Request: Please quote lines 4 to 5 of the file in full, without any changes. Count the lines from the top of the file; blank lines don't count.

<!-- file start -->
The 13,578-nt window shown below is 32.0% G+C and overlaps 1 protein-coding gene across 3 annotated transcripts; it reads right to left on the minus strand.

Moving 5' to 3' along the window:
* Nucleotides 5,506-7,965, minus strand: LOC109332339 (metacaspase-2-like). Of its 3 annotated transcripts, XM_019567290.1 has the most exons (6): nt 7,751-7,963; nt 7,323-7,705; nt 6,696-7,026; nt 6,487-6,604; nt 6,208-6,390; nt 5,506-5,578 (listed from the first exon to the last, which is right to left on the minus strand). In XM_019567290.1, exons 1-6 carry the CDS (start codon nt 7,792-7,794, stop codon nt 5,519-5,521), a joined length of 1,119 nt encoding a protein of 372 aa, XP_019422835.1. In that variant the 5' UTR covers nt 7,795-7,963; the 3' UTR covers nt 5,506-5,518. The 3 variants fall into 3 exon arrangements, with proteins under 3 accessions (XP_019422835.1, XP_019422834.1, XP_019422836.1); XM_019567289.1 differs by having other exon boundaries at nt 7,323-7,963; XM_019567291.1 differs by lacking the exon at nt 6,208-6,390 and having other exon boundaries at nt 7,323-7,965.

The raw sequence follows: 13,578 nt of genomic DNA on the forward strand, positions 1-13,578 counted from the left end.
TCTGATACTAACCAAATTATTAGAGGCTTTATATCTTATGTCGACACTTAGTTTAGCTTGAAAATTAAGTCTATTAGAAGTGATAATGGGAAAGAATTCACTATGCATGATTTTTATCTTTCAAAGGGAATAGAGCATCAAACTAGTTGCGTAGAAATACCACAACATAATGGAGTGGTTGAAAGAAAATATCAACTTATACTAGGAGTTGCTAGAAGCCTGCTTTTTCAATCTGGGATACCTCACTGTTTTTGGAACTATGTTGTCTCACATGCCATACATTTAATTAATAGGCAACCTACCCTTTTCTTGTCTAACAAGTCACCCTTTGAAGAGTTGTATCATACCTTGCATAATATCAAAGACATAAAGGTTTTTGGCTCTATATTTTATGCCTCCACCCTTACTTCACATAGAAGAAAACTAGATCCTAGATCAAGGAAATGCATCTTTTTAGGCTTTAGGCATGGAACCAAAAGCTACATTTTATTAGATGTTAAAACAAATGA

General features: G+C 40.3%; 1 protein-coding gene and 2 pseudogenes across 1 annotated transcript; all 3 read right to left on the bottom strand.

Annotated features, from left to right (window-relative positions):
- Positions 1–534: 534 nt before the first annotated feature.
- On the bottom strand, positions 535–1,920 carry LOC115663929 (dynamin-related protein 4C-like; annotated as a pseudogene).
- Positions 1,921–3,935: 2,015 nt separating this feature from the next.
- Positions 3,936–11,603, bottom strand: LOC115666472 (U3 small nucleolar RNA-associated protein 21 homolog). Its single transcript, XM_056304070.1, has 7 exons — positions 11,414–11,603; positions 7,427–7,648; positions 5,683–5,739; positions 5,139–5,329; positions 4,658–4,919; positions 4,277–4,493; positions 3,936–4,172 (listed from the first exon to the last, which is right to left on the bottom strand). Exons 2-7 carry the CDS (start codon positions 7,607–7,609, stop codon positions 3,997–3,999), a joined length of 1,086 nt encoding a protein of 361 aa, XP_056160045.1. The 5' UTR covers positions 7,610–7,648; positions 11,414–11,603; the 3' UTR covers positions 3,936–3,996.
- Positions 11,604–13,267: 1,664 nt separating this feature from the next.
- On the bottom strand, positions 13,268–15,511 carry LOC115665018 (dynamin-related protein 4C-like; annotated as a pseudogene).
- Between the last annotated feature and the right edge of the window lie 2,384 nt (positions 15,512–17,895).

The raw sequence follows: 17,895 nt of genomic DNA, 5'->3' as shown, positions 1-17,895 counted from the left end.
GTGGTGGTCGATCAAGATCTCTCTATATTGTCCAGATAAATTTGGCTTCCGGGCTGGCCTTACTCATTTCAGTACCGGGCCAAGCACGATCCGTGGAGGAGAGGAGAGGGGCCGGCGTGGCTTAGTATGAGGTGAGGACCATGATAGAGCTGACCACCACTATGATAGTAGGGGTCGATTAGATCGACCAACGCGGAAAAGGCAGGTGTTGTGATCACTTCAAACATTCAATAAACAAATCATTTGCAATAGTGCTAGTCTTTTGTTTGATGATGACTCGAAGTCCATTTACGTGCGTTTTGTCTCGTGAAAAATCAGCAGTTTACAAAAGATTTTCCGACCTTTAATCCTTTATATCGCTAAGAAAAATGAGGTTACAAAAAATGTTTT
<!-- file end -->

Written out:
The raw sequence follows: 13,578 nt of genomic DNA on the forward strand, positions 1-13,578 counted from the left end.
TCTGATACTAACCAAATTATTAGAGGCTTTATATCTTATGTCGACACTTAGTTTAGCTTGAAAATTAAGTCTATTAGAAGTGATAATGGGAAAGAATTCACTATGCATGATTTTTATCTTTCAAAGGGAATAGAGCATCAAACTAGTTGCGTAGAAATACCACAACATAATGGAGTGGTTGAAAGAAAATATCAACTTATACTAGGAGTTGCTAGAAGCCTGCTTTTTCAATCTGGGATACCTCACTGTTTTTGGAACTATGTTGTCTCACATGCCATACATTTAATTAATAGGCAACCTACCCTTTTCTTGTCTAACAAGTCACCCTTTGAAGAGTTGTATCATACCTTGCATAATATCAAAGACATAAAGGTTTTTGGCTCTATATTTTATGCCTCCACCCTTACTTCACATAGAAGAAAACTAGATCCTAGATCAAGGAAATGCATCTTTTTAGGCTTTAGGCATGGAACCAAAAGCTACATTTTATTAGATGTTAAAACAAATGA